“To effectively communicate, we must realize that we are all different in the way we perceive the world and use this understanding as a guide to our communication with others.” By Tony Robbins
It is that time a year when teachers around the world are starting their parent-teacher conferences. I value an open community and believe that through a partnership between family and school we can support and challenge students to their full potential. With this being said, conferences play a huge part in gaining parents trust that you are doing whats best for their child. In order to have conferences be as successful as possible below are my tips and tricks I have learned over the years.
1. Start by being prepared and organized of how you will manage your conferences. I recommend using Sign Up Genius (it is free) to schedule your conferences. Parents can sign up for the time slot that you have available and the parent can also request an email reminder that the site provides. Make sure you have enough time to discuss each student without making it seem you are ‘rushing’ through because this is a requirement. I schedule mine to last 20 mines but I make the slot a 1/2 an hour. This allows what I call ‘buffer’ time for things such as if the parents running a few minutes late or they have more questions for you etc.
2. The arrangement of the conference is very important. You don’t want to sit behind a table but next to the parent at a table. This helps it feel less confrontational and shows the parent that you are literally on the same side as them; doing whats best for the student. Another key ingredient that goes a long way is refreshments. This relaxes the atmosphere and shows you care. It might cost you $20.00 to get some bottled water and snacks but to me it is worth it to help set up the year for success. I always provided donuts for morning conferences and cookies in the afternoon. Many times parents didn’t take the snacks but that just left more for the teachers in the break-room. 🙂
3. Be prepared! Make sure you have all the student data and information you want to discuss so the parent can see examples. I also suggest making a checklist of things you want to discuss and have it on the board as an agenda. This is not only to help you keep track of what you need to say but also lets the parent sees you are talking about the same key points for every child. This also helps to keep things moving and prevents the parent taking over the conference. Make sure that nothing in the conference is a surprise. Constant communication is key to any relationship. If there is a problem or concern they should already know about it.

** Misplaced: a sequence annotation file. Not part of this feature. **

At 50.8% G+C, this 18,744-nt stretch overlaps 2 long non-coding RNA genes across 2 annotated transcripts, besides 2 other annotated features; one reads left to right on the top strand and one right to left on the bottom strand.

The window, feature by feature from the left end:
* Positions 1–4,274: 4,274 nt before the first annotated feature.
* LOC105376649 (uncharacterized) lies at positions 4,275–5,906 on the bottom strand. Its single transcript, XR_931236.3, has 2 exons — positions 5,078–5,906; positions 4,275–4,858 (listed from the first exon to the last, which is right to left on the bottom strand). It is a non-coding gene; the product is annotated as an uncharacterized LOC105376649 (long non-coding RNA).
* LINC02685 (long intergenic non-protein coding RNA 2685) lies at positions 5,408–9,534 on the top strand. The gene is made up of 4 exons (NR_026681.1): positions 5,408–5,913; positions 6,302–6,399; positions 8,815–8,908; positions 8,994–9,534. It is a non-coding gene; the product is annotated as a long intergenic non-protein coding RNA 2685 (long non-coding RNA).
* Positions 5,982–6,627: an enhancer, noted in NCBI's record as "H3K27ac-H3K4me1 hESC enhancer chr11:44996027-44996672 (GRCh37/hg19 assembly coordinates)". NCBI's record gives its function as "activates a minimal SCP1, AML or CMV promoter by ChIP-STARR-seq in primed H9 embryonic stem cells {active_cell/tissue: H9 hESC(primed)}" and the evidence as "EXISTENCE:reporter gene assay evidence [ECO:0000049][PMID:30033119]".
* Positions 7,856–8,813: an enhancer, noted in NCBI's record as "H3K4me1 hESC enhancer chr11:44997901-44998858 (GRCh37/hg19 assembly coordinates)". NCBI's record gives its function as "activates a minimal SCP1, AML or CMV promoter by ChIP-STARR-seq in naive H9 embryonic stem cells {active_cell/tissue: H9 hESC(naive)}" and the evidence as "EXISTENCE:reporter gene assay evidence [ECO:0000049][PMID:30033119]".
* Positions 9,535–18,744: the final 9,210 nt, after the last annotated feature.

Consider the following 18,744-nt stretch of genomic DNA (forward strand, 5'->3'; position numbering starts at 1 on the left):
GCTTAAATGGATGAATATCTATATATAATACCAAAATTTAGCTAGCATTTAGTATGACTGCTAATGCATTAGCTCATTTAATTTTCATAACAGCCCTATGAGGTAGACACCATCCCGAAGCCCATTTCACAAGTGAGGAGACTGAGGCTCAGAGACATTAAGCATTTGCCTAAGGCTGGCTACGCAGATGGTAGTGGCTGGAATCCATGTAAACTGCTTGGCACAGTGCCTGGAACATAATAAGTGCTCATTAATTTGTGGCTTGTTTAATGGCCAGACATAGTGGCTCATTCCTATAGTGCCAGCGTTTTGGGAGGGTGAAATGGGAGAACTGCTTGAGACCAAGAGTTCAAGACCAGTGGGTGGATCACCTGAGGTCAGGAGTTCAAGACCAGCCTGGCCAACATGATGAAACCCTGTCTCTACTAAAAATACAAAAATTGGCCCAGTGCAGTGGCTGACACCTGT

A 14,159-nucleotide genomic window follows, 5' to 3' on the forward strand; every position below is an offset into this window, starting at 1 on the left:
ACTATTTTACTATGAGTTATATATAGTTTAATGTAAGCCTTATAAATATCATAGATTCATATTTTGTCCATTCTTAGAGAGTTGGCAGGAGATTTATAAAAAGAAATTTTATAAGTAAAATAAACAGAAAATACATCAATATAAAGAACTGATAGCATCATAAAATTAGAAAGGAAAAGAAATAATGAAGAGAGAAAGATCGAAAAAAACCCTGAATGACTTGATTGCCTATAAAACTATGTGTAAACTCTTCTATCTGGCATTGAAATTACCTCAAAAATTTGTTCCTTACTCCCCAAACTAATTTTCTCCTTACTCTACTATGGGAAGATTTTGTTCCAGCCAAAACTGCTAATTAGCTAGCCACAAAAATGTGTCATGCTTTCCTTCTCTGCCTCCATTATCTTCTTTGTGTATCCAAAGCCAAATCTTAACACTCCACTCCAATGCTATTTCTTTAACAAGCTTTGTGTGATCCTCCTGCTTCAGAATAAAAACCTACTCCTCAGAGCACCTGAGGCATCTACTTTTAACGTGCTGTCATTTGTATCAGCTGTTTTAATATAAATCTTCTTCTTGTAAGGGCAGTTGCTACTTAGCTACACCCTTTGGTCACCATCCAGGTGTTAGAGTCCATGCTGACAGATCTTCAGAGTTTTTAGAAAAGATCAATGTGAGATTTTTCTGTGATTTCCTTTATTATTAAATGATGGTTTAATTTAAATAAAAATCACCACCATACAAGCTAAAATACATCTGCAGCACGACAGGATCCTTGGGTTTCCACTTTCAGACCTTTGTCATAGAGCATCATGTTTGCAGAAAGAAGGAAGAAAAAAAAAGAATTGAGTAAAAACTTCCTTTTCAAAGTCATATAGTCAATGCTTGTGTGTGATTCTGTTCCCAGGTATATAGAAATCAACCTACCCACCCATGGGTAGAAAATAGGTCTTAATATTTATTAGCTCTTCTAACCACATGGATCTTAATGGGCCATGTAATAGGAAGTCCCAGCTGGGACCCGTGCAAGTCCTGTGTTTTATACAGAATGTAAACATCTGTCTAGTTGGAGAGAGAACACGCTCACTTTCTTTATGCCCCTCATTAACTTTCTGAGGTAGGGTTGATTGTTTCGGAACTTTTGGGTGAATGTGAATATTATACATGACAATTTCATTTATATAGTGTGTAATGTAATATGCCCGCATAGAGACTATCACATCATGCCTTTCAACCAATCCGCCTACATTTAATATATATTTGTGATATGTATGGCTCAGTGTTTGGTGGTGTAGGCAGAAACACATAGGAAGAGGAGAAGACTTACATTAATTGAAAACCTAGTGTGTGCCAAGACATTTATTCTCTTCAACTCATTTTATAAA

Other tips that will help make conferences more successful:
* Student lead conference is a great way to hold students accountable and allows the parents to see how much their child knows. Let the student ‘walk’ through their portfolio and discuss what they have been learning.
* For every negative (or concern) make sure there is at least 2 positives. Some refer to this the Oreo method or sandwich. If bringing up a concern make sure you have a suggested solution and also ask for the parents input, as they also know what works for their child too.
* Don’t get defensive.
* Don’t forget to discuss the ‘data’ that is part of the hidden curriculum. Ex. What is the student passionate about? What do they bring to the table as far as
* Make sure to ask the parents if they have any questions. Answer as best you can and realize sometimes you might have to say, ‘I don’t know but I will find out and get back to you.’
* Be flexible. Remember they have a job too. If they can’t make it to some of the time slots you have given-try a phone conference, Skype or Google hangout.
*Give suggestions for what parents can do at home to help.
Lastly, even if you don’t have kids, think about how you would want to be treated if it was your child’s conference.